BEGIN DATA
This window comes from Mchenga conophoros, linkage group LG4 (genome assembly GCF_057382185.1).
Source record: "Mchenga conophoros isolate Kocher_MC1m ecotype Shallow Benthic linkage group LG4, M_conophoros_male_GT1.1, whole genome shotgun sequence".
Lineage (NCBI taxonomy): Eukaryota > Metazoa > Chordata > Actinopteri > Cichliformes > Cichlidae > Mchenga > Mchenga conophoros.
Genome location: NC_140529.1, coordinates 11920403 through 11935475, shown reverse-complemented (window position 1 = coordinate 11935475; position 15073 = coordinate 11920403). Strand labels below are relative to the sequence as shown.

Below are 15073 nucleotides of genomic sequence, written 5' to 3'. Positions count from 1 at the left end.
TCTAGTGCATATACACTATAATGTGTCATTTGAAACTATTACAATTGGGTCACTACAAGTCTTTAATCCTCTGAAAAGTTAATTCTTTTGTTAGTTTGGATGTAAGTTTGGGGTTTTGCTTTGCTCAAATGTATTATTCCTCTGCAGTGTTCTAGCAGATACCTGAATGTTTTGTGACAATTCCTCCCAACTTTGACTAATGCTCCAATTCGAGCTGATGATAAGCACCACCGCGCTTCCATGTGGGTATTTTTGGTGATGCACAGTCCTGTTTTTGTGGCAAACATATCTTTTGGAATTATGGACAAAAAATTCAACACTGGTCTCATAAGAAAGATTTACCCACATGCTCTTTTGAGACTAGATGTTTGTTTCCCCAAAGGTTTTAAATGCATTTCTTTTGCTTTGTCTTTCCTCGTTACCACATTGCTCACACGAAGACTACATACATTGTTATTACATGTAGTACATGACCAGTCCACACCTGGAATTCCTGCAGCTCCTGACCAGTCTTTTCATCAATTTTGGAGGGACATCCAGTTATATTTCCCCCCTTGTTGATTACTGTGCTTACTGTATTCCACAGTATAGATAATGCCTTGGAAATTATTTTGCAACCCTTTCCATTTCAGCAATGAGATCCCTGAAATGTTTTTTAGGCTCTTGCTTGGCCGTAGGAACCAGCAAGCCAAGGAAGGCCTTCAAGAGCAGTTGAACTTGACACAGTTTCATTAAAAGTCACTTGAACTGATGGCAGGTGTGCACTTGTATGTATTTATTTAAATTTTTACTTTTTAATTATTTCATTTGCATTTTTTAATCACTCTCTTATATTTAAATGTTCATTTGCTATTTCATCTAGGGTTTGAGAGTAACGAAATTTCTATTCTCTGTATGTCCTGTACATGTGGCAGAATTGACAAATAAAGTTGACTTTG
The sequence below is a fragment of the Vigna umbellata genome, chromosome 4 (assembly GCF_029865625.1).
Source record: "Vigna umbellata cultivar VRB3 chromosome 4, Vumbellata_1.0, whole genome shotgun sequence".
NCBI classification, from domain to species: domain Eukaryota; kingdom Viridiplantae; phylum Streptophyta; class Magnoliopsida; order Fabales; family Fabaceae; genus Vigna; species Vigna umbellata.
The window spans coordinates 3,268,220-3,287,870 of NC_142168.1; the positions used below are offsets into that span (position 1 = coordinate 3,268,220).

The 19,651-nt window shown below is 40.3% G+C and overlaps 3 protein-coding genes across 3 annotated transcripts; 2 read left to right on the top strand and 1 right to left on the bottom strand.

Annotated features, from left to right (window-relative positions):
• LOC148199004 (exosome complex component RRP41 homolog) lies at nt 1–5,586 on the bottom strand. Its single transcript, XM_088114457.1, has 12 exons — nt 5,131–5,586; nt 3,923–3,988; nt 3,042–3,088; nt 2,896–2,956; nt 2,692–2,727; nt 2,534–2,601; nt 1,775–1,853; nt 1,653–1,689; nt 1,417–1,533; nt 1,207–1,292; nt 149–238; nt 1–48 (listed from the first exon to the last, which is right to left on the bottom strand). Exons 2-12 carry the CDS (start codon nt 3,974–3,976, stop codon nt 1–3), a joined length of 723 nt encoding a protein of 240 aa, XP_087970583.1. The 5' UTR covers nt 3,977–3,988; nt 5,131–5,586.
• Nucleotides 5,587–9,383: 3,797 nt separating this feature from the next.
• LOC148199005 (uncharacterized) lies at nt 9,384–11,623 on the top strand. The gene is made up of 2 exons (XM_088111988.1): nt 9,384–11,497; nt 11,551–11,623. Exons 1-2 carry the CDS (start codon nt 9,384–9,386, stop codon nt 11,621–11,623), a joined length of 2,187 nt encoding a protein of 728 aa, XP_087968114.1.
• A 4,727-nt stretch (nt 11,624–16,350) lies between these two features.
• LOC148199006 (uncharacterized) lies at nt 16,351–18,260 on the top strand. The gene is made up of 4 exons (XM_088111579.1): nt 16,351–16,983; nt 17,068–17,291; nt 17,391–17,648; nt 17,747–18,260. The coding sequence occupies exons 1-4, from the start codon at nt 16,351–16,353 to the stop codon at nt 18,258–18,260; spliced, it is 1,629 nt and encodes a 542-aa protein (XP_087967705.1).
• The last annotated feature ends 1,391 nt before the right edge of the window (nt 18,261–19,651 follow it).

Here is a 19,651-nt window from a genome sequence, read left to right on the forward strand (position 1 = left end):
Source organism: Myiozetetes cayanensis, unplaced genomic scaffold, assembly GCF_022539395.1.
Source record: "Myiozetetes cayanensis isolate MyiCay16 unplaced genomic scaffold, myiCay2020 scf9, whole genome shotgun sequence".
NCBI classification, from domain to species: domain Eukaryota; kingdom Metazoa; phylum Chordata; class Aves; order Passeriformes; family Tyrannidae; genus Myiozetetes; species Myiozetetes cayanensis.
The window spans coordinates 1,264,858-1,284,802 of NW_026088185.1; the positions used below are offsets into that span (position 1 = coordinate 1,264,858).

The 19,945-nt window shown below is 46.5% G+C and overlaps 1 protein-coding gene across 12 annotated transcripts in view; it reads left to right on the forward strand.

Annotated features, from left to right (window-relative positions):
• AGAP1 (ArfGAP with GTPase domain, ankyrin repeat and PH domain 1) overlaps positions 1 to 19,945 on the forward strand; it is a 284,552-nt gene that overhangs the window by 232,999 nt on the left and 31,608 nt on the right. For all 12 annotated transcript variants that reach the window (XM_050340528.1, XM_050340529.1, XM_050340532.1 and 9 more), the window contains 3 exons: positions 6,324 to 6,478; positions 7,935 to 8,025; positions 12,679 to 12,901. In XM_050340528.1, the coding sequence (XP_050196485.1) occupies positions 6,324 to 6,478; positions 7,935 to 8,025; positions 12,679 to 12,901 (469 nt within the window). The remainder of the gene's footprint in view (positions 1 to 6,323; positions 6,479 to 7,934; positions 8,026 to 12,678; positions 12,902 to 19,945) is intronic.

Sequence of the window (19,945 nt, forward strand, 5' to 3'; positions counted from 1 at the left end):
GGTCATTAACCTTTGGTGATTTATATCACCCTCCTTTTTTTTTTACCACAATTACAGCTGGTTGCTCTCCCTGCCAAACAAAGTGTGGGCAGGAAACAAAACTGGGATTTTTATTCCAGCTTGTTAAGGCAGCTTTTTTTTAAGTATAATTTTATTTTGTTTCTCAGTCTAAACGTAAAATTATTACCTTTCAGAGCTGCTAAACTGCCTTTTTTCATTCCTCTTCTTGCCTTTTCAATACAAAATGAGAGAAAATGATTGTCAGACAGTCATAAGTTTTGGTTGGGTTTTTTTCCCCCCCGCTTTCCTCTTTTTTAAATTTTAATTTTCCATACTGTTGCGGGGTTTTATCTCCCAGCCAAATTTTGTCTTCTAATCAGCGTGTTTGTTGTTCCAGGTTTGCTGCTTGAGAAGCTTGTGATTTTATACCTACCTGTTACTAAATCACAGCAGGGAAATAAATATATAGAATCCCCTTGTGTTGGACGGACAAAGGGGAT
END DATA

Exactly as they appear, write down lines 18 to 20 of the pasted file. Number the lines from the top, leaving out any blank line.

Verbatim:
• The last annotated feature ends 1,391 nt before the right edge of the window (nt 18,261–19,651 follow it).

Here is a 19,651-nt window from a genome sequence, read left to right on the forward strand (position 1 = left end):
Source organism: Myiozetetes cayanensis, unplaced genomic scaffold, assembly GCF_022539395.1.